Nowadays, things have changed, because there’s been a lot of pushback from the Black fitness professional folks. I teach Pilates…I mostly have been in that part of fitness and pushing for not just representation, but our voices being heard and us being leaders…I founded Black Girl Pilates, which is a collective of Black-identifying women all over the world who teach Pilates. I have a support group on Facebook. There’s about, almost 530 in the group. There’s a much larger Black Pilates community than I thought there would be…we want to be in spaces where we feel safe, we don’t have to codeswitch. We don’t have to hide ourselves. We can actually be our Black selves.
Asare: One of the things that you’ve talked consistently about on your platform is decolonizing Pilates. Could you explain the idea behind that?
Herbert: It’s literally about taking whiteness out of the method, because exercise or movement isn’t necessarily a color. There’s a culture around movement. But when whiteness comes into something, it takes away everything. It strips everything and it leaves itself. For the method to decolonize itself, it has to remove what’s been keeping everyone else from being a part of it, particularly Black people. We all learned how to teach white bodies, because that’s all we saw. And so, we expect in Pilates that everybody is going to look like that white body that we’ve seen in our certification programs. And it’s not true at all. It’s important that it’s acknowledged…and that every time we’re looking at any body, we’re always seeing a white body…because whiteness, it’s the default. If the body doesn’t look like that, then you’re going to force that body into a position that may not be good for it.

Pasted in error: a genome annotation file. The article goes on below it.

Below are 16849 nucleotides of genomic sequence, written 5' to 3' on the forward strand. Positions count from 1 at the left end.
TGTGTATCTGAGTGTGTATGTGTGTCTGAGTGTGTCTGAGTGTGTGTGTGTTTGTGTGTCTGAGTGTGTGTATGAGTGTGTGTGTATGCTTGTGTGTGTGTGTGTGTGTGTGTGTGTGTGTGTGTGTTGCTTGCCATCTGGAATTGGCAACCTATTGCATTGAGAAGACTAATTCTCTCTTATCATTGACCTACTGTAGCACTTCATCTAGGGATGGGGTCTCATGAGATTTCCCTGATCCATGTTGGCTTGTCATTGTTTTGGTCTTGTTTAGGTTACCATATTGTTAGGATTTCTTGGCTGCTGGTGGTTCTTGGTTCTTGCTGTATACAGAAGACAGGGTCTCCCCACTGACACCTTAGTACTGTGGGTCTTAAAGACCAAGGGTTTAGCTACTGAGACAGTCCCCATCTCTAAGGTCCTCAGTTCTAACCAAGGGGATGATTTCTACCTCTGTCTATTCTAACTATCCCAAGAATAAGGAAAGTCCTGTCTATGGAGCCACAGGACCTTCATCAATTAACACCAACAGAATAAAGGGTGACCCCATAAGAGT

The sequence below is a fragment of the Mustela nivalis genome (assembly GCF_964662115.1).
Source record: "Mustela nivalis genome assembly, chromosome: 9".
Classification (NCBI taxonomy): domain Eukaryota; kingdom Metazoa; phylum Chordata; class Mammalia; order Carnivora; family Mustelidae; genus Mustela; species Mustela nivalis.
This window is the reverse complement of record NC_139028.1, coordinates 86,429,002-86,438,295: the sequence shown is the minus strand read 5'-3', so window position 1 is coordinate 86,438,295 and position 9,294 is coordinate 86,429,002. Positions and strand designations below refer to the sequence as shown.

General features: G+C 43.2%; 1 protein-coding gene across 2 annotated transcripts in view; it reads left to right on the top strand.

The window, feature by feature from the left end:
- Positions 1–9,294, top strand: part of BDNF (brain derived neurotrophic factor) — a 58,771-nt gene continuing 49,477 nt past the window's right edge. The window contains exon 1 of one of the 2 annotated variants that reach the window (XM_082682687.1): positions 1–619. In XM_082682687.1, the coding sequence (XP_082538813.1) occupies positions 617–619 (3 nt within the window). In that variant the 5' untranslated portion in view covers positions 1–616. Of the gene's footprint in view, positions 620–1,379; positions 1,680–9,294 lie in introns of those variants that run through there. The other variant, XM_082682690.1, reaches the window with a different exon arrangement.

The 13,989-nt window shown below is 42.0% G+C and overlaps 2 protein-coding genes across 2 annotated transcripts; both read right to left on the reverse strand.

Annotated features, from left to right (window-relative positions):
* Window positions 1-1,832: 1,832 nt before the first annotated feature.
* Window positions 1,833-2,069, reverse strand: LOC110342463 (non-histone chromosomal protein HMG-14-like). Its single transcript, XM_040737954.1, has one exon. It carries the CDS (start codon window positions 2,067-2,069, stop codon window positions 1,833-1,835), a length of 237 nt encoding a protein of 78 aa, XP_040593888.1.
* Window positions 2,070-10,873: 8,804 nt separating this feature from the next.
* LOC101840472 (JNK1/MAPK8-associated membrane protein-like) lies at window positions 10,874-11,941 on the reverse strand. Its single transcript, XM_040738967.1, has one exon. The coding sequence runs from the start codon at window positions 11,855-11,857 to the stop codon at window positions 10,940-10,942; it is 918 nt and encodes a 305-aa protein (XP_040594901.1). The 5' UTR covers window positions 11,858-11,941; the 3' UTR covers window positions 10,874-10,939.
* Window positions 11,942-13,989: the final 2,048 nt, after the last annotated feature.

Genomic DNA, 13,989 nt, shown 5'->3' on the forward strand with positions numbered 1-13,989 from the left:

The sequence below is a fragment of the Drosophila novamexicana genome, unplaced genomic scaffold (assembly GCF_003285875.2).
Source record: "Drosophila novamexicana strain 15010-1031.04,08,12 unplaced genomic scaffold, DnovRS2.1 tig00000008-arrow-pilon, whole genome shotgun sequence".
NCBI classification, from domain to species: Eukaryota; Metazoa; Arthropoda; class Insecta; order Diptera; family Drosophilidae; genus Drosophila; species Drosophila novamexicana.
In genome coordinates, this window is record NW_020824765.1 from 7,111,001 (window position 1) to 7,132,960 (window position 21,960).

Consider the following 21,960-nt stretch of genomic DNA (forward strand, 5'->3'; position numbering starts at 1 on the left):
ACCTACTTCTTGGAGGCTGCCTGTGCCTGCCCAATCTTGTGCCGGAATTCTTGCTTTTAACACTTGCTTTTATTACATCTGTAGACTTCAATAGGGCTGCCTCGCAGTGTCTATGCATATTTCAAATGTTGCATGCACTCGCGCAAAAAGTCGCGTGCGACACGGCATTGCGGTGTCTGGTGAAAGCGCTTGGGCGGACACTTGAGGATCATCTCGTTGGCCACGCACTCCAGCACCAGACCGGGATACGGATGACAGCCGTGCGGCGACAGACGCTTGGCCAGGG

Asare: That actually is a really good segue. How can the industry be more inclusive to people of different sizes? There’s this idea that you go into Pilates or any sort of fitness to be thin. There may be instructors who don’t fit that prototype. How do you see that manifesting within the industry, and fitness in general?
Herbert: Well, I think actually to start to address that, the fitness industry needs to go back to acknowledging whiteness and anti-blackness. I personally feel like you cannot separate racism and all the other isms…homophobia, transphobia, all those things are under the umbrella of white supremacy. You have racism. You have anti-black racism, because we all know that if there’s a body that’s policed the most, it’s going to be a Black body, no matter how a person identifies. But we also know the default is a white body. And a white specific body. When you start to take exercise classes, or yoga, or whatever, you look at what is the default. What do you usually see on magazines? It always starts with white supremacy…when the fitness industry can acknowledge white supremacy. And yes, I also participated in it. And I have also pushed it forward, because that’s how I’m conditioned. I have to start there and I’ve got to start with myself individually. How have I carried this forward?